Former New York mayor, Rudy Giuliani, a top Donald Trump supporter, was reportedly paid to advocate on behalf of a shadowy Iranian group that opposes Iran’s current leadership while it was listed by the US as a foreign terrorist organization.
According to a report in the Washington Post on Tuesday, Giuliani, who is a favorite to take the secretary of state position in the incoming Trump administration, gave a number of speeches on behalf of the Mujahideen-e Khalq (MEK), an Iranian Marxist organization that calls for the overthrow of the Islamic Republic and purports to be the true government of Iran, prior to its removal in September 2012 from the US State Department’s list of foreign terror organizations.
The MEK was added to the State Department’s list of foreign terrorist organizations in 1997, primarily for its role in the murder of US citizens in Iran in the 1970s.
According to The Washington Post, Giuliani gave several speeches in 2011 and 2012 calling on the State Department to remove the MEK from its list, including at one March 2012 event in Paris in which MEK leader Maryam Rajavi also appeared.
That same month, six months prior to the group’s removal from the list of foreign terrorist organizations, the US Treasury Department opened a probe investigating US politicians who had received money to advocate on behalf of the group. Under US law, it is illegal for any US citizen to engage in any business or financial transaction with an organization listed as a foreign terrorist organization.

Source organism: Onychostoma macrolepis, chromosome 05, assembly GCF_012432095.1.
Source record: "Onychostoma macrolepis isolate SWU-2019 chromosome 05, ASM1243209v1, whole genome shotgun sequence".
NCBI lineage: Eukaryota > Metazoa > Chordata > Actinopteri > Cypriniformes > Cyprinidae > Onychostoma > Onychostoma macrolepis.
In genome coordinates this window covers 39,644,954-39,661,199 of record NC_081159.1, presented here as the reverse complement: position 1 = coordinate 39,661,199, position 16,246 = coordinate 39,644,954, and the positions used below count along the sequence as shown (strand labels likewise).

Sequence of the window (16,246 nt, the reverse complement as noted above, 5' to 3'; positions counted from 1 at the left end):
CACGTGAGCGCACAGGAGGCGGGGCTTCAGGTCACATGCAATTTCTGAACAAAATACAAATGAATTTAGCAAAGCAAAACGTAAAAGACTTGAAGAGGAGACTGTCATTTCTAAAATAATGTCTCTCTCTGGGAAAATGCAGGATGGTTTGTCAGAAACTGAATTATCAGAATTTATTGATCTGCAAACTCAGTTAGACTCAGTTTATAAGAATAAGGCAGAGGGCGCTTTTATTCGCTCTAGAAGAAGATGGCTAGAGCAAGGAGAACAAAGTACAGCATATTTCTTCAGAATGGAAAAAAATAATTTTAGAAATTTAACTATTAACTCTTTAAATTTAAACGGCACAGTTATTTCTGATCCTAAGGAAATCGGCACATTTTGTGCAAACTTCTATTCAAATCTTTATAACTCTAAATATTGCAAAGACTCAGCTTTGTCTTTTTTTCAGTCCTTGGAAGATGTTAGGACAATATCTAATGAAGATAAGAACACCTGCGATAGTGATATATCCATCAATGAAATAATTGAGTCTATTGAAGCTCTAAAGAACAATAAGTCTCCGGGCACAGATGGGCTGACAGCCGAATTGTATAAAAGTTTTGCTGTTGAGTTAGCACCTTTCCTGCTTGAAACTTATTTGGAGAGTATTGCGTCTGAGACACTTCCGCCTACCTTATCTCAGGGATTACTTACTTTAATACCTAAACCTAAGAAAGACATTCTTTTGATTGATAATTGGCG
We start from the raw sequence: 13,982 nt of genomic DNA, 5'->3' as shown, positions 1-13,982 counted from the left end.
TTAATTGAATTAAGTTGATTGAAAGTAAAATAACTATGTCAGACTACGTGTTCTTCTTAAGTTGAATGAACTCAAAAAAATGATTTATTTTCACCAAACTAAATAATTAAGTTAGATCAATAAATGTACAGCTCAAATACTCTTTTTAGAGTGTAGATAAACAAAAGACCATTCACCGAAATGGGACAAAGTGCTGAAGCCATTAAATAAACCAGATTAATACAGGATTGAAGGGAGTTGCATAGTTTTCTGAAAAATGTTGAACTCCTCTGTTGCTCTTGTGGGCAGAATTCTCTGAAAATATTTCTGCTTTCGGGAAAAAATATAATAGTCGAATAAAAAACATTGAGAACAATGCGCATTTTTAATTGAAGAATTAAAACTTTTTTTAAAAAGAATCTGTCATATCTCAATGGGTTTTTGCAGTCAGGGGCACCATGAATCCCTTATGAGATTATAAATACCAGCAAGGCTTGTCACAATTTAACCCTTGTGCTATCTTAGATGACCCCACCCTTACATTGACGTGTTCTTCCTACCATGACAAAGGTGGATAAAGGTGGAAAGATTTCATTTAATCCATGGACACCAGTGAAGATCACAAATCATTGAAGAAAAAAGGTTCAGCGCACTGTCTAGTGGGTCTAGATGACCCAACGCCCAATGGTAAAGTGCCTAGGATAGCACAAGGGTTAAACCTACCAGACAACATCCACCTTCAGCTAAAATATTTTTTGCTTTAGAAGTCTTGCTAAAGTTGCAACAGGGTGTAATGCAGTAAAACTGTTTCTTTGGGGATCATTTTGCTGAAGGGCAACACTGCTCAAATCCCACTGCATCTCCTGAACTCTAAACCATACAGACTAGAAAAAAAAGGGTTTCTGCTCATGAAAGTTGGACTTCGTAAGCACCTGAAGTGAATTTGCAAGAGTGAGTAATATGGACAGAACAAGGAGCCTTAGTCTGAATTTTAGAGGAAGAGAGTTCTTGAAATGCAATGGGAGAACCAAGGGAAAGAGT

It is unknown how much money Giuliani received for his advocacy on behalf on the MEK or what happened to the Treasury Department’s investigation following the removal of the group from the list four years ago, according to the report.
A number of other US national security figures who are also linked to Trump were listed in the article as having worked on behalf of the group, including former UN Ambassador John Bolton, who like Giuliani is also considered a candidate to be Trump’s secretary of state, and former director of the CIA James Woolsey.
Derided by its critics as a cult, the group has journeyed through multiple countries and the shifting alliances of the Middle East over its four-decade history. The MEK helped Islamic clerics overthrow Iran’s shah before carrying out a series of bombings and assassinations against the Iranian government. It fought in the 1980s alongside Saddam’s forces in the Iran-Iraq war, but disarmed after the US invasion of Iraq in 2003. It has since suffered violent recriminations from Iraq’s new Shiite-dominated government.